Electrical Lineworker (Linesman or Lineman)
Even the tightest of ships springs a leak every once in a while. And, no matter how vigilant a power company is, there are bound to be outages on occasion. When a storm takes out a tree that takes out a power line, when an unusually hot spring day causes a power station to overload, when a cable simply wears out and needs to be replaced, the power company will send out an electrical lineworker (linesman or lineman) to check out the problem and, if it's within his capabilities, to fix the problem or make the repair so that power is up and running in the area again.
An electrical lineworker is trained for fieldwork, but must also have at least a basic understanding of electricity to be able to do his or her job properly. It's important to understand the principles of electricity so that you know where to look when there's a problem. It'll help you to at least narrow down the possible problems so that you can locate it more quickly, fix it more quickly, and get the power back up more quickly. You can get a bachelor's degree in a physical science or in electrical engineering; that will certainly help you to understand the principles.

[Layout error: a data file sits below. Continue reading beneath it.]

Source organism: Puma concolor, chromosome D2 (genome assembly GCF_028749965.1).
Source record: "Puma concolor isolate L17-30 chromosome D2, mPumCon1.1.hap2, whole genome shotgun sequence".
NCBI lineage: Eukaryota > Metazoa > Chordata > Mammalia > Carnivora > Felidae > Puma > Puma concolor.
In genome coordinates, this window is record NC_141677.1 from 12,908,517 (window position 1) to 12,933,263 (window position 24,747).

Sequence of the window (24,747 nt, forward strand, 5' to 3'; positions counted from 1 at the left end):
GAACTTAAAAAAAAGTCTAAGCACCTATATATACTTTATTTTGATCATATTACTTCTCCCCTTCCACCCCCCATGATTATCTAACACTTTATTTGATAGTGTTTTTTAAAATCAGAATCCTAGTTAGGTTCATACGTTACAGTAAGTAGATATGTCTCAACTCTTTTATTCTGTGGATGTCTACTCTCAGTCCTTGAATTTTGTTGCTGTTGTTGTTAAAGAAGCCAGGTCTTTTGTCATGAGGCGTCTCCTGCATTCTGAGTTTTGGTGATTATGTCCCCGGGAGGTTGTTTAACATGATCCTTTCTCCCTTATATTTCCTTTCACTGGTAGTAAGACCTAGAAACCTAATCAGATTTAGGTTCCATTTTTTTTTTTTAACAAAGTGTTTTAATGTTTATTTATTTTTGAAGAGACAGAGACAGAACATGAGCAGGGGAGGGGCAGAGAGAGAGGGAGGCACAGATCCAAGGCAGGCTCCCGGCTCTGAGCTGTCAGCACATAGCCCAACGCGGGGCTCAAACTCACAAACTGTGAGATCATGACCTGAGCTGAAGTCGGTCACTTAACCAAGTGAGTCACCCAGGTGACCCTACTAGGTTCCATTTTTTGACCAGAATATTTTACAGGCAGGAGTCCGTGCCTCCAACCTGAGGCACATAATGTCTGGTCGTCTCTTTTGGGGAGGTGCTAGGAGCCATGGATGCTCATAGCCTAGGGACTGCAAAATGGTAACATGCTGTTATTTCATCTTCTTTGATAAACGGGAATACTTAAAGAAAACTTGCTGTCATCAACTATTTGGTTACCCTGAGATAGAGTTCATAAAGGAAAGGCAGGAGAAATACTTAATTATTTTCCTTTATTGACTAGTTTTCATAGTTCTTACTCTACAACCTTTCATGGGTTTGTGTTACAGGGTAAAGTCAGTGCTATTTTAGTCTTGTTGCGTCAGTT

And it's also important for the electrical lineworker / lineman to put safety first. He or she must learn proper safety protocols and procedures to make sure that both the crew and any pedestrians or residents in the vicinity will be safe from harm.
The Distribution Groundman will work with crews to install, maintain and operate overhead and underground systems.
|Torrance||Southern California Edison||Not Specified|